There is less than two years to find a way to save CBC/Radio-Canada, the cornerstone of Canadian culture and an institution many regard as the glue that holds the country together, argues York Professor, veteran broadcast journalist and media strategist Wade Rowland (PhD ’05) in his new book, Saving the CBC: Balancing Profit and Public Service.
The book will launch Wednesday, March 20, from noon to 3pm, in the Senior Common Room, 140 McLaughlin College, Keele campus, as part of McLaughlin Lunch Talk Series. The launch is sponsored by the McLaughlin College Master’s Office, York University Bookstore and the York Centre for Practical Ethics.
The CBC has faced many crises in the past. Between 1985 and 2010, while total federal government expenditures rose by around 50 per cent, funding for the CBC was slashed by nearly two-thirds. In the decade of the 1990s alone, the corporation lost a third of its public funding and personnel. But today, it is confronting a new crisis – a perfect fiscal storm that could signal the end of public broadcasting as most Canadians know it, says Rowland, a professor in the York and Ryerson Joint Graduate Program in Communication & Culture, Faculty of Graduate Studies.
In 2012, after years of chronic underfunding, the Harper government imposed a $115-million budget cut on the corporation. And now, it faces the imminent loss of broadcast rights for NHL hockey. Hockey Night in Canada, a CBC television mainstay since 1952, provides more than 40 per cent of total advertising revenue and accounts for more than 350 hours of prime-time broadcasting, a Canadian-content chasm that will have to be filled.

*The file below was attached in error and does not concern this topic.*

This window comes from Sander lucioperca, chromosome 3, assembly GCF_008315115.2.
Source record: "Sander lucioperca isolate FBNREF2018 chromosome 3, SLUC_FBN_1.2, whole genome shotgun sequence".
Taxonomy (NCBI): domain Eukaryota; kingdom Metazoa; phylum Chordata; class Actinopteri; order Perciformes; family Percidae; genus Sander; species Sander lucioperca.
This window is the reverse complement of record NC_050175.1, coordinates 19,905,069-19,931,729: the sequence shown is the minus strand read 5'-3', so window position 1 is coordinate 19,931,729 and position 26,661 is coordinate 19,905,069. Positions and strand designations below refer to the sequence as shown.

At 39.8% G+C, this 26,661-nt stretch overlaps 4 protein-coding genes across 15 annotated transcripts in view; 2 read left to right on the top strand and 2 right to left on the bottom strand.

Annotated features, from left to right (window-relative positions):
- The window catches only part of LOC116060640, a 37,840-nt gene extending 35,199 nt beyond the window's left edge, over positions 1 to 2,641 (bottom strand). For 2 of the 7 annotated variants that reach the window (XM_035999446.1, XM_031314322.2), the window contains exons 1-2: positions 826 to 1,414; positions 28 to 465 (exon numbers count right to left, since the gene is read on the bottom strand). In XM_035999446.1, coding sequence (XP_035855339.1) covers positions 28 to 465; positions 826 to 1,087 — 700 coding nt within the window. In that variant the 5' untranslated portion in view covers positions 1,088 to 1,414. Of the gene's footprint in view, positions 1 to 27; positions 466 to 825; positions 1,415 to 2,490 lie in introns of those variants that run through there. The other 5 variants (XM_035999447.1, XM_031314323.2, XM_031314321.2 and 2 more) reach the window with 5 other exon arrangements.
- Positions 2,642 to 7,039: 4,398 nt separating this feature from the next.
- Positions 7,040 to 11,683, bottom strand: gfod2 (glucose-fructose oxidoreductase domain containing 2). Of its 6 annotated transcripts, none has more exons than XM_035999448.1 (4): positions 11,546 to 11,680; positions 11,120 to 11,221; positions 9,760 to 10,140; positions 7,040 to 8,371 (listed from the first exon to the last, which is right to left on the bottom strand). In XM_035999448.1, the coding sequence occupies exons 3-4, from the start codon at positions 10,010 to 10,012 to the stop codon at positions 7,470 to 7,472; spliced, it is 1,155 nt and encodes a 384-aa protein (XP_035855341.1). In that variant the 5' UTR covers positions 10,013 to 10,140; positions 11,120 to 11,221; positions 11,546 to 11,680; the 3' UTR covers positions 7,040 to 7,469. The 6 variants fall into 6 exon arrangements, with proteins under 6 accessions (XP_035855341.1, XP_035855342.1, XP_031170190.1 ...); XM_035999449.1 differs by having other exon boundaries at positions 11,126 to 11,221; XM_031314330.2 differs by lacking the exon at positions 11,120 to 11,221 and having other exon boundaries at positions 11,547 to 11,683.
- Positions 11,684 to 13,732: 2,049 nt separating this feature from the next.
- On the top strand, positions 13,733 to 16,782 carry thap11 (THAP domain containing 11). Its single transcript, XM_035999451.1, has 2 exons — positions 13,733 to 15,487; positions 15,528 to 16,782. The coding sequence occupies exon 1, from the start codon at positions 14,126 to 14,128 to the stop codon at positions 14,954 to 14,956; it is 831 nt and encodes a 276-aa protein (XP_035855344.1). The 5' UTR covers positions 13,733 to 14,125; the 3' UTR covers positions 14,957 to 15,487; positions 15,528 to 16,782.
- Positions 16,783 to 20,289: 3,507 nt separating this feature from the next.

CBC management’s solution has been to ask the CRTC for permission to introduce advertising on Radio 2, making it a cash cow for the crippled television service.
It has become clear that if Canada is to retain a public broadcaster worthy of the name, the CBC will have to be radically reformed, and soon. “It is the rapid approach of this moment of truth for the CBC/Radio-Canada and the idea of public broadcasting that has provoked this book,” says Rowland. “It is my contribution to the chorus of voices raising the alarm and insisting on the preservation of what is widely regarded as the cornerstone of a uniquely Canadian culture.”
In Saving the CBC (Linda Leith Publishing), Rowland draws on more than 40 years of experience in television production, network news management and media scholarship to present a 10-point plan to satisfy the country’s private broadcasting lobby and at the same time rejuvenate the CBC.
Not since the Great Depression, says Rowland, has there been such an opportunity for public service broadcasting in Canada to become all that it can be on all media platforms – and rival the best in the world.
Ranked among Canada’s leading literary journalists, Rowland is the author of more than a dozen non-fiction books, including Spirit of the Web, Galileo’s Mistake, Ockham’s Razor and Greed, Inc.
As a journalist, he has spent many years in television news production at the network level and has held senior management roles at both CTV and CBC, where he was also senior producer of the consumer affairs program “Marketplace”. Rowland was Maclean Hunter Chair of Ethics in Media at Ryerson University from 2001 to 2003.